Newspaper article The Canadian Press

Saskatchewan Sets Up $10-Million Fund for Urgent Issues at Long-Term Care Homes

Newspaper article The Canadian Press

Saskatchewan Sets Up $10-Million Fund for Urgent Issues at Long-Term Care Homes

Article excerpt

$10 million for urgent issues at care homes

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REGINA - A review of long-term care in Saskatchewan is raising concerns that patients are not getting enough baths and residents are soiling themselves because there isn't enough staff to help them get to the toilet.

The findings in the 311-page document released Tuesday are based on tours of long-term care facilities by CEOs in each health region.

Comments in one review of a Saskatoon Health Region facility said: "30, 40, 50, 60, 90 minutes go by waiting to go to the bathroom, very great loss of dignity when you have to just go to the bathroom in your pad."

The same review continued: "'My husband was taught when he was a child not to pee his pants, and now they are telling him to just go in his pants.' He tries to go to the bathroom by himself (but) they tell him he is at risk of falling."

The findings are "dismaying, heartbreaking and, in some cases, details that quite frankly left me angry," said Health Minister Dustin Duncan.

"Some of the issues cited, such as a lack of privacy for residents, room size and food quality, for example, speak to an overall quality of life standard that we undoubtedly need to address," Duncan said at a news conference.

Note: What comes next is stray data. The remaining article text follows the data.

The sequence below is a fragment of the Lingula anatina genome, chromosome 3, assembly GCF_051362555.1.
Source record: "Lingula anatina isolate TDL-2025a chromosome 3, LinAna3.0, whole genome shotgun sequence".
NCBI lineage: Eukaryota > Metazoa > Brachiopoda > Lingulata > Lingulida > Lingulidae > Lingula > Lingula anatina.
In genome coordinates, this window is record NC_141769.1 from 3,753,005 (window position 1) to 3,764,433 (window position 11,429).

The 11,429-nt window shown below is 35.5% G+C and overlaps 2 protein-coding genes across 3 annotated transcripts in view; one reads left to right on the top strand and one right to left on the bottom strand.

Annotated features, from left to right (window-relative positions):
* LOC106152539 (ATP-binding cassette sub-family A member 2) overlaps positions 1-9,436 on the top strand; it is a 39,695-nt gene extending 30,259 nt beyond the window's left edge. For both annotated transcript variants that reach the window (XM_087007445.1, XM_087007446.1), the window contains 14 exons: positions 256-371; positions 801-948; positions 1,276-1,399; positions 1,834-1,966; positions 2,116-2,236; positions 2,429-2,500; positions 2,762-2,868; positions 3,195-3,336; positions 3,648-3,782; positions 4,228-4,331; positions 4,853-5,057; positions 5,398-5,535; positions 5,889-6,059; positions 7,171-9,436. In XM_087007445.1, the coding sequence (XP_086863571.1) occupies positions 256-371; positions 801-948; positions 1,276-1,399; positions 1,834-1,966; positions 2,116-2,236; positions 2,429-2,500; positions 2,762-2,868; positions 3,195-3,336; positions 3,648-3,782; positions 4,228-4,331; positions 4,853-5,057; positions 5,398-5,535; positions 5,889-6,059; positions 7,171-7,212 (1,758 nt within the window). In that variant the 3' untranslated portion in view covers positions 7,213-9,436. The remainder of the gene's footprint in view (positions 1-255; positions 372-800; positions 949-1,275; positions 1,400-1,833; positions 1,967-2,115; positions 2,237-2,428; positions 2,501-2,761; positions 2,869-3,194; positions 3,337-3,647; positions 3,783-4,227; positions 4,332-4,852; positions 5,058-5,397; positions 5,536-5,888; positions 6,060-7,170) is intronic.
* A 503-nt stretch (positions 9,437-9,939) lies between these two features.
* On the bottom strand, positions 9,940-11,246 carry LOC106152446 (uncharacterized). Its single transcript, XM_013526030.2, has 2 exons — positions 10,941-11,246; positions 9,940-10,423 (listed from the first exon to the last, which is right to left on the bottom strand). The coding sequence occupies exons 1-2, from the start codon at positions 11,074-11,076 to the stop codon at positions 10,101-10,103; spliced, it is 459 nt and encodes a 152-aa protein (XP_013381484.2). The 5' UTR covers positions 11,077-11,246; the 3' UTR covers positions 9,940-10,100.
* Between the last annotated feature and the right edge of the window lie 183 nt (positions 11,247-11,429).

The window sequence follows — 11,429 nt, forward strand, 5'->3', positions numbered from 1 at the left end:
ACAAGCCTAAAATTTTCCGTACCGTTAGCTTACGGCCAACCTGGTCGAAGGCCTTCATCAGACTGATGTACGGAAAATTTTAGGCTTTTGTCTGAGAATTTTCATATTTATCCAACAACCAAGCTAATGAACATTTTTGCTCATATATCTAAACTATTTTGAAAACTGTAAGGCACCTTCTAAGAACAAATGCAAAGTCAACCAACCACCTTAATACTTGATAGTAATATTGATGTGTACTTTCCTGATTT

"However, it is details within the reports that reflect specific incidents that can only be characterized as unhygienic, unsafe and unacceptable that leaves me feeling disappointed and dissatisfied."

Duncan said the problems are not systemic but are widespread enough to cause significant concern.

Many of the comments from across the province are about staff being "stretched to capacity."

One health region said residents feel staff are very busy and the residents are hesitant to ask for anything unless absolutely necessary. The same region said staff feel bad when they can't provide timely care.

In most facilities, patients also said they want more recreational activities, accessible outdoor areas and better exercise. At one Saskatoon facility, the review found that residents are only getting occupational therapy or physiotherapy once a month.

Duncan sent the CEOs to visit long-term care homes after concerns were raised in the spring that residents were at risk because of understaffing. …

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